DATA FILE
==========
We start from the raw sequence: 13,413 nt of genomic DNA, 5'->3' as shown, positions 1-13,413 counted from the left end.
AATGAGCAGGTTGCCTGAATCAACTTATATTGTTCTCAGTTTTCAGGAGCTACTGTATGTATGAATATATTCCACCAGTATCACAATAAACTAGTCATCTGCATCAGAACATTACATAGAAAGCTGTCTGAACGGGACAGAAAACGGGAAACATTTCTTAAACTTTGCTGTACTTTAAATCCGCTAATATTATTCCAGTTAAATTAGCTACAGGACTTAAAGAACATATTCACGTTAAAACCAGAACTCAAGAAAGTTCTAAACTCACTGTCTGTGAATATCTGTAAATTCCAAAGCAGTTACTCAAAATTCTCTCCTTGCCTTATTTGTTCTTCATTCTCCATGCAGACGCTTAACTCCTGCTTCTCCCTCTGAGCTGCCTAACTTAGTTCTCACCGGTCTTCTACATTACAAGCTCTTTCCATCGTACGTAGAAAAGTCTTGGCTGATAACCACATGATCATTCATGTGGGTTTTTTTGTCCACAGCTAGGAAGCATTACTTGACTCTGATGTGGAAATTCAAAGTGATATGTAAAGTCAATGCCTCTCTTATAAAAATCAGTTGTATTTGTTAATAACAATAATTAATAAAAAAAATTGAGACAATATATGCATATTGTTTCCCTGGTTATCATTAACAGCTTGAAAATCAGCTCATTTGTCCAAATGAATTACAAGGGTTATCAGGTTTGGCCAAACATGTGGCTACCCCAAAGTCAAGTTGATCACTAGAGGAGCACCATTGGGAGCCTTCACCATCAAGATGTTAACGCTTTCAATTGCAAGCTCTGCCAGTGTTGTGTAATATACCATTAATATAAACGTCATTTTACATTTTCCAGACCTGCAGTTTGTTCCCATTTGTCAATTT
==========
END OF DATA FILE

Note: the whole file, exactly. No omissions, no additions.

We start from the raw sequence: 13,413 nt of genomic DNA, 5'->3' as shown, positions 1-13,413 counted from the left end.
AATGAGCAGGTTGCCTGAATCAACTTATATTGTTCTCAGTTTTCAGGAGCTACTGTATGTATGAATATATTCCACCAGTATCACAATAAACTAGTCATCTGCATCAGAACATTACATAGAAAGCTGTCTGAACGGGACAGAAAACGGGAAACATTTCTTAAACTTTGCTGTACTTTAAATCCGCTAATATTATTCCAGTTAAATTAGCTACAGGACTTAAAGAACATATTCACGTTAAAACCAGAACTCAAGAAAGTTCTAAACTCACTGTCTGTGAATATCTGTAAATTCCAAAGCAGTTACTCAAAATTCTCTCCTTGCCTTATTTGTTCTTCATTCTCCATGCAGACGCTTAACTCCTGCTTCTCCCTCTGAGCTGCCTAACTTAGTTCTCACCGGTCTTCTACATTACAAGCTCTTTCCATCGTACGTAGAAAAGTCTTGGCTGATAACCACATGATCATTCATGTGGGTTTTTTTGTCCACAGCTAGGAAGCATTACTTGACTCTGATGTGGAAATTCAAAGTGATATGTAAAGTCAATGCCTCTCTTATAAAAATCAGTTGTATTTGTTAATAACAATAATTAATAAAAAAAATTGAGACAATATATGCATATTGTTTCCCTGGTTATCATTAACAGCTTGAAAATCAGCTCATTTGTCCAAATGAATTACAAGGGTTATCAGGTTTGGCCAAACATGTGGCTACCCCAAAGTCAAGTTGATCACTAGAGGAGCACCATTGGGAGCCTTCACCATCAAGATGTTAACGCTTTCAATTGCAAGCTCTGCCAGTGTTGTGTAATATACCATTAATATAAACGTCATTTTACATTTTCCAGACCTGCAGTTTGTTCCCATTTGTCAATTT